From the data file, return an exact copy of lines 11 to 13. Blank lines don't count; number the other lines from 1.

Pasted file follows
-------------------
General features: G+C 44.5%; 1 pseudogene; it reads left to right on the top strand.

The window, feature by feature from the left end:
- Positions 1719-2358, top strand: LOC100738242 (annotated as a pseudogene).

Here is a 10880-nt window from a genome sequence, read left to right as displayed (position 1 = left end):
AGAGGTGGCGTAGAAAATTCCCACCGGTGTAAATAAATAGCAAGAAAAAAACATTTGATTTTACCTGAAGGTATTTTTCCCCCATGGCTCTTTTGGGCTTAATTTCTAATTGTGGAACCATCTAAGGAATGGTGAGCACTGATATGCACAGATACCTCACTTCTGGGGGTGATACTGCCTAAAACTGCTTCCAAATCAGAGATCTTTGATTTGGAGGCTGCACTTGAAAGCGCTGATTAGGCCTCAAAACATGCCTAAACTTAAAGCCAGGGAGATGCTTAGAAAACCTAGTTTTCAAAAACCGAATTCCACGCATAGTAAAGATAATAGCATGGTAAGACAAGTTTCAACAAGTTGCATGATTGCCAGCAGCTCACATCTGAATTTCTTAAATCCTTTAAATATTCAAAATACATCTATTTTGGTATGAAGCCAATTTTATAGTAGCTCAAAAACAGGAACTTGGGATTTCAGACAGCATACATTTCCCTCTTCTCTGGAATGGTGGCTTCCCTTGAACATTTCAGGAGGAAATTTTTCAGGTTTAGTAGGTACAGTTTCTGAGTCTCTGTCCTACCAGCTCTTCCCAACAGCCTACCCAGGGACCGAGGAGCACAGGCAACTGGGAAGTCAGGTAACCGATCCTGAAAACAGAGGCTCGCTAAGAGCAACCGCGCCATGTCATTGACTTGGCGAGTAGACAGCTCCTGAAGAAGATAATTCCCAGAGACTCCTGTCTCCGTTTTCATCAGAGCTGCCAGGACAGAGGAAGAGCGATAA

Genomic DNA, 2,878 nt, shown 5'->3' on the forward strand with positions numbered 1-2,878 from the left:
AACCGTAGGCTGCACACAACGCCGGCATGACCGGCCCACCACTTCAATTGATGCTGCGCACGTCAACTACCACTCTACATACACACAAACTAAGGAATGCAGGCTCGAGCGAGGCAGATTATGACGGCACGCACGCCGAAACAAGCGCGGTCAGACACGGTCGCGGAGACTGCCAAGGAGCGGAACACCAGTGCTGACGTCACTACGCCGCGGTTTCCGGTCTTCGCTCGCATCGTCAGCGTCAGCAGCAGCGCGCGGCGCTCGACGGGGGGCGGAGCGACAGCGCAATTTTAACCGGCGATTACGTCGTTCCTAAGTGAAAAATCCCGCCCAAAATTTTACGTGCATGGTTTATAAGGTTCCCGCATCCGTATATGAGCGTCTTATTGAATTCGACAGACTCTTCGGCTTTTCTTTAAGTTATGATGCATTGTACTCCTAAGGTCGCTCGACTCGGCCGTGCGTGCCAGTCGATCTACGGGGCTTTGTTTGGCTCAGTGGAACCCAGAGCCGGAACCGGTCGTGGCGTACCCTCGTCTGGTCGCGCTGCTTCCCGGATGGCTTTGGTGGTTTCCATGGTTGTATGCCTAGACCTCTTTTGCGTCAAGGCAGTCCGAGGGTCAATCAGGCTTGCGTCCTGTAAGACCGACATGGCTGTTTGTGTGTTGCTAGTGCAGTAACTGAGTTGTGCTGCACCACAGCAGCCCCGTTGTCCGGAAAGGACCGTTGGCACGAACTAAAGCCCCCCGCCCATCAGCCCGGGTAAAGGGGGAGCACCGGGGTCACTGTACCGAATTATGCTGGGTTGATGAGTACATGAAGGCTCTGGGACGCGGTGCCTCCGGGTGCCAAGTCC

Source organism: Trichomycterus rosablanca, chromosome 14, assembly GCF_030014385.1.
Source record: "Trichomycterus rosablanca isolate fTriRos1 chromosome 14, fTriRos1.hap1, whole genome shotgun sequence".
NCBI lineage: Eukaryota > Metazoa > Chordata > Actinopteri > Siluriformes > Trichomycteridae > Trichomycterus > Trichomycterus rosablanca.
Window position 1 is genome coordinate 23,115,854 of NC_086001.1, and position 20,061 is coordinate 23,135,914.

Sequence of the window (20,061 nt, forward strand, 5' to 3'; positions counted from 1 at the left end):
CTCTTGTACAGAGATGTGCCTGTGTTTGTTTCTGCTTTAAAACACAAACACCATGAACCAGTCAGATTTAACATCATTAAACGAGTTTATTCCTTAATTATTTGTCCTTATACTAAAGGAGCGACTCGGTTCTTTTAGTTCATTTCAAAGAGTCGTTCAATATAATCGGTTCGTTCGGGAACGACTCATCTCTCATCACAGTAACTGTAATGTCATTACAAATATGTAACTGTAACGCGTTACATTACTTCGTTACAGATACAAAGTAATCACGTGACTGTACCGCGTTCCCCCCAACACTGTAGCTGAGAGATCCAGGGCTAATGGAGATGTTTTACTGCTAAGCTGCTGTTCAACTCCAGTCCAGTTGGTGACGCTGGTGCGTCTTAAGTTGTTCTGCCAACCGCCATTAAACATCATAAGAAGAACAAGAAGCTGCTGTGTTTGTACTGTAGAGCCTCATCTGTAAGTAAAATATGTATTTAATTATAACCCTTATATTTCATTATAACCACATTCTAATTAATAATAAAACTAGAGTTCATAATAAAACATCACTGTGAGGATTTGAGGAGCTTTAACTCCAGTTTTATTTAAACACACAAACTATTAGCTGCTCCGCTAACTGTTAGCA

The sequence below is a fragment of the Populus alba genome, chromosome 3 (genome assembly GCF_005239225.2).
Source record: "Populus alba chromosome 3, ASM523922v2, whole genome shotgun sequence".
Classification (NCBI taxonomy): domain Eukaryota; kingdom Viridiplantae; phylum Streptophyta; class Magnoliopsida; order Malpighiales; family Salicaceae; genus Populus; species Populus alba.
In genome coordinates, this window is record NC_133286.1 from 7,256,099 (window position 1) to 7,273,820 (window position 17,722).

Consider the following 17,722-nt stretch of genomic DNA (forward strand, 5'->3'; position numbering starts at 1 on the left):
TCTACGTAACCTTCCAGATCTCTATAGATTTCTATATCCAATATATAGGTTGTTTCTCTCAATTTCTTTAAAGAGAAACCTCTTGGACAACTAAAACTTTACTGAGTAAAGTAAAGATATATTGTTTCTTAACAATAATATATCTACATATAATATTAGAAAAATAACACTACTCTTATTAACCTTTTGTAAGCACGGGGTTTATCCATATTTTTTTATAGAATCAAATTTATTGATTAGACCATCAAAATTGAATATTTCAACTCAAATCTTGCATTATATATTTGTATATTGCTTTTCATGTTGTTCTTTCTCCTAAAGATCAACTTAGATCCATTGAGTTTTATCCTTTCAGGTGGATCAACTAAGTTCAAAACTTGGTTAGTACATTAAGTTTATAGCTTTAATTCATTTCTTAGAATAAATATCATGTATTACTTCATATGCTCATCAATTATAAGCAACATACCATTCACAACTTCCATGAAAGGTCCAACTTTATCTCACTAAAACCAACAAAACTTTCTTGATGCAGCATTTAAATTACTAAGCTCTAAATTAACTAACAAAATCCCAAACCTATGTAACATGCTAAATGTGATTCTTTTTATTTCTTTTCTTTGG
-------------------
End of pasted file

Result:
Window position 1 is genome coordinate 23,115,854 of NC_086001.1, and position 20,061 is coordinate 23,135,914.

Sequence of the window (20,061 nt, forward strand, 5' to 3'; positions counted from 1 at the left end):
CTCTTGTACAGAGATGTGCCTGTGTTTGTTTCTGCTTTAAAACACAAACACCATGAACCAGTCAGATTTAACATCATTAAACGAGTTTATTCCTTAATTATTTGTCCTTATACTAAAGGAGCGACTCGGTTCTTTTAGTTCATTTCAAAGAGTCGTTCAATATAATCGGTTCGTTCGGGAACGACTCATCTCTCATCACAGTAACTGTAATGTCATTACAAATATGTAACTGTAACGCGTTACATTACTTCGTTACAGATACAAAGTAATCACGTGACTGTACCGCGTTCCCCCCAACACTGTAGCTGAGAGATCCAGGGCTAATGGAGATGTTTTACTGCTAAGCTGCTGTTCAACTCCAGTCCAGTTGGTGACGCTGGTGCGTCTTAAGTTGTTCTGCCAACCGCCATTAAACATCATAAGAAGAACAAGAAGCTGCTGTGTTTGTACTGTAGAGCCTCATCTGTAAGTAAAATATGTATTTAATTATAACCCTTATATTTCATTATAACCACATTCTAATTAATAATAAAACTAGAGTTCATAATAAAACATCACTGTGAGGATTTGAGGAGCTTTAACTCCAGTTTTATTTAAACACACAAACTATTAGCTGCTCCGCTAACTGTTAGCA